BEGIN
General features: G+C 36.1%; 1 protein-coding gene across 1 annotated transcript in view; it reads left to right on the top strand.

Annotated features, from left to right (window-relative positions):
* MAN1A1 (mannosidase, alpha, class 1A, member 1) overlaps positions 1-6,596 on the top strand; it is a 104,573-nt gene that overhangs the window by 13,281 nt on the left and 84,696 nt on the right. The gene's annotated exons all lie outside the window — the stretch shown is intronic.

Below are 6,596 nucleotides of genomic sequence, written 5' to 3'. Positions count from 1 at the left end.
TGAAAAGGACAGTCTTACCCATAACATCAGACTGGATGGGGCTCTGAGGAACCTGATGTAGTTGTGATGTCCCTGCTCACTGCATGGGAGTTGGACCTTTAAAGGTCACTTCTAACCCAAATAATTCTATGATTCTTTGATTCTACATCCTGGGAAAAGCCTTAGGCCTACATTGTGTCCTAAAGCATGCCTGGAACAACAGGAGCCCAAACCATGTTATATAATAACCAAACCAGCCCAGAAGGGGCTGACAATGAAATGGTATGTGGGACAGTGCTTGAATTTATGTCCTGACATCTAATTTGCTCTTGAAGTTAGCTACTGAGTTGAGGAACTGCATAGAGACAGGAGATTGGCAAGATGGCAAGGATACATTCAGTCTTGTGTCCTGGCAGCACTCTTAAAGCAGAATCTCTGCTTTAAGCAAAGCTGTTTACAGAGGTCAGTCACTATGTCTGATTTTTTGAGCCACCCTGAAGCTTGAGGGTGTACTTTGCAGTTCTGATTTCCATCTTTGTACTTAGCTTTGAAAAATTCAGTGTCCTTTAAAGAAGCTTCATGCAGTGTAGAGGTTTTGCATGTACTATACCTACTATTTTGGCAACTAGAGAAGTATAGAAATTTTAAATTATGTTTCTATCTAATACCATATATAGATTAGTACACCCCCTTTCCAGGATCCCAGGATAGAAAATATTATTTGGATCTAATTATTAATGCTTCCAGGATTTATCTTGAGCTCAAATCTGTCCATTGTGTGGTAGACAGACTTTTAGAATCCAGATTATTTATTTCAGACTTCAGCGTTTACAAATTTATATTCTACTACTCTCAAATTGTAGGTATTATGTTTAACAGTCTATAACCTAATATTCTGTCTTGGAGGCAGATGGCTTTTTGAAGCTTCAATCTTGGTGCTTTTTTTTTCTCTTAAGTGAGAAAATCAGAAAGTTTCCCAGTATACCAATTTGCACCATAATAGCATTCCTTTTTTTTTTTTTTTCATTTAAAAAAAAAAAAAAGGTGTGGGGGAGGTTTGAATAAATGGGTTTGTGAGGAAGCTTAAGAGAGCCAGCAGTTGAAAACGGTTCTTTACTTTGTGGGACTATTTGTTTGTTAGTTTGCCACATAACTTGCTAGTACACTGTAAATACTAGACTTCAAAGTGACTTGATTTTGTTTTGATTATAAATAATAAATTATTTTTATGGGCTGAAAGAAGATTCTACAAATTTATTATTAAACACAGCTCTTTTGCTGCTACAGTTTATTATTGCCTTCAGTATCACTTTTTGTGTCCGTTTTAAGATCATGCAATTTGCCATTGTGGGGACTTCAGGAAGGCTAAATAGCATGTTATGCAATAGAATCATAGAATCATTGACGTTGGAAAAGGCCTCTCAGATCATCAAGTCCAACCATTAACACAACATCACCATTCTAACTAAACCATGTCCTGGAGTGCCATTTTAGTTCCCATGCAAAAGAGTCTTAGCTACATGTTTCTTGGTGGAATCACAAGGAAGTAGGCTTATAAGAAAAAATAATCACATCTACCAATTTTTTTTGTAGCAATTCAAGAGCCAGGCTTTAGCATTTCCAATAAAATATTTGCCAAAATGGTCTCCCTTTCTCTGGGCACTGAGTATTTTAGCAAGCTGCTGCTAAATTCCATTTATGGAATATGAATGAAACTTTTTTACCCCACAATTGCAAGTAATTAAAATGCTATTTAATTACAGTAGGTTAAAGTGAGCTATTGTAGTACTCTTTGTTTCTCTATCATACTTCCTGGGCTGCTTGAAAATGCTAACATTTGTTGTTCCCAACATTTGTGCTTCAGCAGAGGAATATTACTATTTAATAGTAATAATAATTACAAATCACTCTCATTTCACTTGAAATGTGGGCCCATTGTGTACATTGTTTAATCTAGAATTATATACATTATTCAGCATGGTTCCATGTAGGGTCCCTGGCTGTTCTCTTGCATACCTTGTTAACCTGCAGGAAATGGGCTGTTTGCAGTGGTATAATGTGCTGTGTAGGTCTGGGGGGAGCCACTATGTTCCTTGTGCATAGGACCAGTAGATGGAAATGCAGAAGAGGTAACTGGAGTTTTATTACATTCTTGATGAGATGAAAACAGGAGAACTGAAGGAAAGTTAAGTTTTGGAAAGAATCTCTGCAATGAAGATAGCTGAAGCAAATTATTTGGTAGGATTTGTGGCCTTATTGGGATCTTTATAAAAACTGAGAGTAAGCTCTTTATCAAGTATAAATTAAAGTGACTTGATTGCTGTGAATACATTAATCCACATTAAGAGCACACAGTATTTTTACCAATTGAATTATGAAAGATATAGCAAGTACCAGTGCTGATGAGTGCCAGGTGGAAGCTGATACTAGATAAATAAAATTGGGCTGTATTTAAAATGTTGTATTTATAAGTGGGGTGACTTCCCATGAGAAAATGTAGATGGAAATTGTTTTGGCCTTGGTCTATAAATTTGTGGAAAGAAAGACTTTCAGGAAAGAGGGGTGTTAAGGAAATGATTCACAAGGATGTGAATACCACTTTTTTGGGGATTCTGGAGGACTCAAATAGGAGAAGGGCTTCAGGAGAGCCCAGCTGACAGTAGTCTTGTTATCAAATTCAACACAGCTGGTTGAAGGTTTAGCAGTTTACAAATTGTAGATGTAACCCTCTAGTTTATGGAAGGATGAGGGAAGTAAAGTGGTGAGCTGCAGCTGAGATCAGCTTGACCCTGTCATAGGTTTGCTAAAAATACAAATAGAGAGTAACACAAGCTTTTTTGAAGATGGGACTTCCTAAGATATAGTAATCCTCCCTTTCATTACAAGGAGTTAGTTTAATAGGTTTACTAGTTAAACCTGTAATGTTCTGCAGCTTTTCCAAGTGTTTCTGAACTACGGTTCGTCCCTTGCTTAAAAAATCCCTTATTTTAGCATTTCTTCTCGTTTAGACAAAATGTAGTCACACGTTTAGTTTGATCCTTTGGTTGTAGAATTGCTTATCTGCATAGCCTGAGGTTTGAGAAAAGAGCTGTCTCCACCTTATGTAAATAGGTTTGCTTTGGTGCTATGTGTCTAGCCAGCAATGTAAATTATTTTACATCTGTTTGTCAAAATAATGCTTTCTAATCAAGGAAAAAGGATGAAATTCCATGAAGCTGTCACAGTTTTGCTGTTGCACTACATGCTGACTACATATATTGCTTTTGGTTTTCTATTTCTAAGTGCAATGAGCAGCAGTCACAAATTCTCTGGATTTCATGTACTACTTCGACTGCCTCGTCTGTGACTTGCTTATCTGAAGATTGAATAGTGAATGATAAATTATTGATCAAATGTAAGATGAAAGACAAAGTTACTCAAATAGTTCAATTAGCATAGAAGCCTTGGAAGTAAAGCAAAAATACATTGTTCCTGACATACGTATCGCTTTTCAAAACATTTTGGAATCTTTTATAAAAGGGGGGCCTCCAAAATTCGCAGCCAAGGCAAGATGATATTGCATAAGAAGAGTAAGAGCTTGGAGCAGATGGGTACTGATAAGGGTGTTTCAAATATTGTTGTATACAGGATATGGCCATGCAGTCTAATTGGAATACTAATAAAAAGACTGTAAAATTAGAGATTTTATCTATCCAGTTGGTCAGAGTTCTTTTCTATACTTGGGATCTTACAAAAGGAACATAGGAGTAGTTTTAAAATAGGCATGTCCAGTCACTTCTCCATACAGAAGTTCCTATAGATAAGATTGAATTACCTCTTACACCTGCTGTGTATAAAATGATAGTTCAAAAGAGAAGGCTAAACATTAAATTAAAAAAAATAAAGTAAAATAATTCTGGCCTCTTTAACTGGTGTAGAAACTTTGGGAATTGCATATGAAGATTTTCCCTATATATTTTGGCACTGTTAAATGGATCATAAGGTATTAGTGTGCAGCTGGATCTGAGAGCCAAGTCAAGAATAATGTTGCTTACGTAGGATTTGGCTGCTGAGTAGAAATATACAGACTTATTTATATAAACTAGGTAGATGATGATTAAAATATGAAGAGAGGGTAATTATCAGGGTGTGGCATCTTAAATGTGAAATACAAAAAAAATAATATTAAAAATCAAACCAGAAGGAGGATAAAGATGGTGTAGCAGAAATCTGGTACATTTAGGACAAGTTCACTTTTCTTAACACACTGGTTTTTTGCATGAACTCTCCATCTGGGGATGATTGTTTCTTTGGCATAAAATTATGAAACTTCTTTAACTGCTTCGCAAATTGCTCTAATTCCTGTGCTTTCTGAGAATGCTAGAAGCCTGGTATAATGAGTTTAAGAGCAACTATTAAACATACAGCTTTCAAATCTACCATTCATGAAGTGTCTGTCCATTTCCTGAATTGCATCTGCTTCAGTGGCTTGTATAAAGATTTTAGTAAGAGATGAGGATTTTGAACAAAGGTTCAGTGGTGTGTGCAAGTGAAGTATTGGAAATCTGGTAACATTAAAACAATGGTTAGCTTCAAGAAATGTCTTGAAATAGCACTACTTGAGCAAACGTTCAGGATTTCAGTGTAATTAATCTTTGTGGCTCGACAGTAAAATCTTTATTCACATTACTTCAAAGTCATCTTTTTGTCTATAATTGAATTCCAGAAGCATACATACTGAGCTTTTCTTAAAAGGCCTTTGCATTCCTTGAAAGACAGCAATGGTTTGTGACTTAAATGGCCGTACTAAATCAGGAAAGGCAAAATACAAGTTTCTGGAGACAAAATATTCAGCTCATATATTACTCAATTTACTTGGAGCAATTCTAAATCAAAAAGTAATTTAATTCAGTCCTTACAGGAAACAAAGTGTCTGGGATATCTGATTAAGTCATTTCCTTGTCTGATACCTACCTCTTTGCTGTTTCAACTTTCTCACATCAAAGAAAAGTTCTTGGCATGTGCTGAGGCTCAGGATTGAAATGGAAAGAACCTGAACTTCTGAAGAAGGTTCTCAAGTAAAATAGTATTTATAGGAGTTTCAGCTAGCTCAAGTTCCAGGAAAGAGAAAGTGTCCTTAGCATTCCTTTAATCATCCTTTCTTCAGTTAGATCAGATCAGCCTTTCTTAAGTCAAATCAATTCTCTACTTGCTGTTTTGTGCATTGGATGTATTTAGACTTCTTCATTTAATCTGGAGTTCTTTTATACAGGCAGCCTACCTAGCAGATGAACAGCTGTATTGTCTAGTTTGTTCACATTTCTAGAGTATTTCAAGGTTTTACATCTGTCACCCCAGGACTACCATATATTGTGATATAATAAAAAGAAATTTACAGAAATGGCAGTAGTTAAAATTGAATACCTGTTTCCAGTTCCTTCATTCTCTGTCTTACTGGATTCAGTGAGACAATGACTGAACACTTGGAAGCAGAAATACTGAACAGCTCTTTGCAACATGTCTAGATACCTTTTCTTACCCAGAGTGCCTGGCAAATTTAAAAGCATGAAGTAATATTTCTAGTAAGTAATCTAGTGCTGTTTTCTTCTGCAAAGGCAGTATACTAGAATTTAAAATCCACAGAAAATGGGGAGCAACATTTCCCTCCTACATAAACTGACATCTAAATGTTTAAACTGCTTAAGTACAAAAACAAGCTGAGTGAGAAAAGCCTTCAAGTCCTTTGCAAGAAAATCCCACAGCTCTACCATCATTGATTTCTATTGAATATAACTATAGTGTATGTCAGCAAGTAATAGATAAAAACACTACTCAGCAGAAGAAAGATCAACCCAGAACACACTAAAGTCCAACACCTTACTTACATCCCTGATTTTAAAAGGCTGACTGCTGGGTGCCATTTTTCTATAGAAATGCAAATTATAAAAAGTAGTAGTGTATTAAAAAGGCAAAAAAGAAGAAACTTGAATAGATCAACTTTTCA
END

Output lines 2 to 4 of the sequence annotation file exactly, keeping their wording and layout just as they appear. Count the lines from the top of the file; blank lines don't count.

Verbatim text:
Annotated features, from left to right (window-relative positions):
* MAN1A1 (mannosidase, alpha, class 1A, member 1) overlaps positions 1-6,596 on the top strand; it is a 104,573-nt gene that overhangs the window by 13,281 nt on the left and 84,696 nt on the right. The gene's annotated exons all lie outside the window — the stretch shown is intronic.

Below are 6,596 nucleotides of genomic sequence, written 5' to 3'. Positions count from 1 at the left end.